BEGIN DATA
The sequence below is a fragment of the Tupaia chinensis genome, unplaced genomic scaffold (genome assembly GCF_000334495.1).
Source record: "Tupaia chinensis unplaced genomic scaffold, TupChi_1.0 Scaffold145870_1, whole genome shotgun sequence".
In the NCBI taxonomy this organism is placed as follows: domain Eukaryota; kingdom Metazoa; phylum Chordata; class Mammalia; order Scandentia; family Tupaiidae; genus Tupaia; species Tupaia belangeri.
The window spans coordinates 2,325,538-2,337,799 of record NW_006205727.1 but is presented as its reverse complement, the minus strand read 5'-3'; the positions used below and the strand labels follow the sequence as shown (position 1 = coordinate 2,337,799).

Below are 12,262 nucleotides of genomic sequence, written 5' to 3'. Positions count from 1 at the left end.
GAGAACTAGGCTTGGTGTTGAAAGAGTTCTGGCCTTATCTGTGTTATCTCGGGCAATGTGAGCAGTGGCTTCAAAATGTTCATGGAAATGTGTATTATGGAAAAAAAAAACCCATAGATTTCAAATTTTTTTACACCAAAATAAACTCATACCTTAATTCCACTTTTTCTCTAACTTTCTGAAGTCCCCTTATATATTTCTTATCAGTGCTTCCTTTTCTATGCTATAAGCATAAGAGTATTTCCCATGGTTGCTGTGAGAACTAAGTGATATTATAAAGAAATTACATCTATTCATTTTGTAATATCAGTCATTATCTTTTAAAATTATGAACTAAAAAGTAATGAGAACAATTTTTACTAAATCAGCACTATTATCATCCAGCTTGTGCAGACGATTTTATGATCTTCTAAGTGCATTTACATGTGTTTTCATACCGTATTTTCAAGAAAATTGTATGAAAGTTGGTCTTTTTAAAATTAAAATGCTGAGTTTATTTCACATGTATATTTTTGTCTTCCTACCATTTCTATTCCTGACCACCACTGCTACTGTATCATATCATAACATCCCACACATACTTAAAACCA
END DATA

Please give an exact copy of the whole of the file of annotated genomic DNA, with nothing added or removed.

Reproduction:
The sequence below is a fragment of the Tupaia chinensis genome, unplaced genomic scaffold (genome assembly GCF_000334495.1).
Source record: "Tupaia chinensis unplaced genomic scaffold, TupChi_1.0 Scaffold145870_1, whole genome shotgun sequence".
In the NCBI taxonomy this organism is placed as follows: domain Eukaryota; kingdom Metazoa; phylum Chordata; class Mammalia; order Scandentia; family Tupaiidae; genus Tupaia; species Tupaia belangeri.
The window spans coordinates 2,325,538-2,337,799 of record NW_006205727.1 but is presented as its reverse complement, the minus strand read 5'-3'; the positions used below and the strand labels follow the sequence as shown (position 1 = coordinate 2,337,799).

Below are 12,262 nucleotides of genomic sequence, written 5' to 3'. Positions count from 1 at the left end.
GAGAACTAGGCTTGGTGTTGAAAGAGTTCTGGCCTTATCTGTGTTATCTCGGGCAATGTGAGCAGTGGCTTCAAAATGTTCATGGAAATGTGTATTATGGAAAAAAAAAACCCATAGATTTCAAATTTTTTTACACCAAAATAAACTCATACCTTAATTCCACTTTTTCTCTAACTTTCTGAAGTCCCCTTATATATTTCTTATCAGTGCTTCCTTTTCTATGCTATAAGCATAAGAGTATTTCCCATGGTTGCTGTGAGAACTAAGTGATATTATAAAGAAATTACATCTATTCATTTTGTAATATCAGTCATTATCTTTTAAAATTATGAACTAAAAAGTAATGAGAACAATTTTTACTAAATCAGCACTATTATCATCCAGCTTGTGCAGACGATTTTATGATCTTCTAAGTGCATTTACATGTGTTTTCATACCGTATTTTCAAGAAAATTGTATGAAAGTTGGTCTTTTTAAAATTAAAATGCTGAGTTTATTTCACATGTATATTTTTGTCTTCCTACCATTTCTATTCCTGACCACCACTGCTACTGTATCATATCATAACATCCCACACATACTTAAAACCA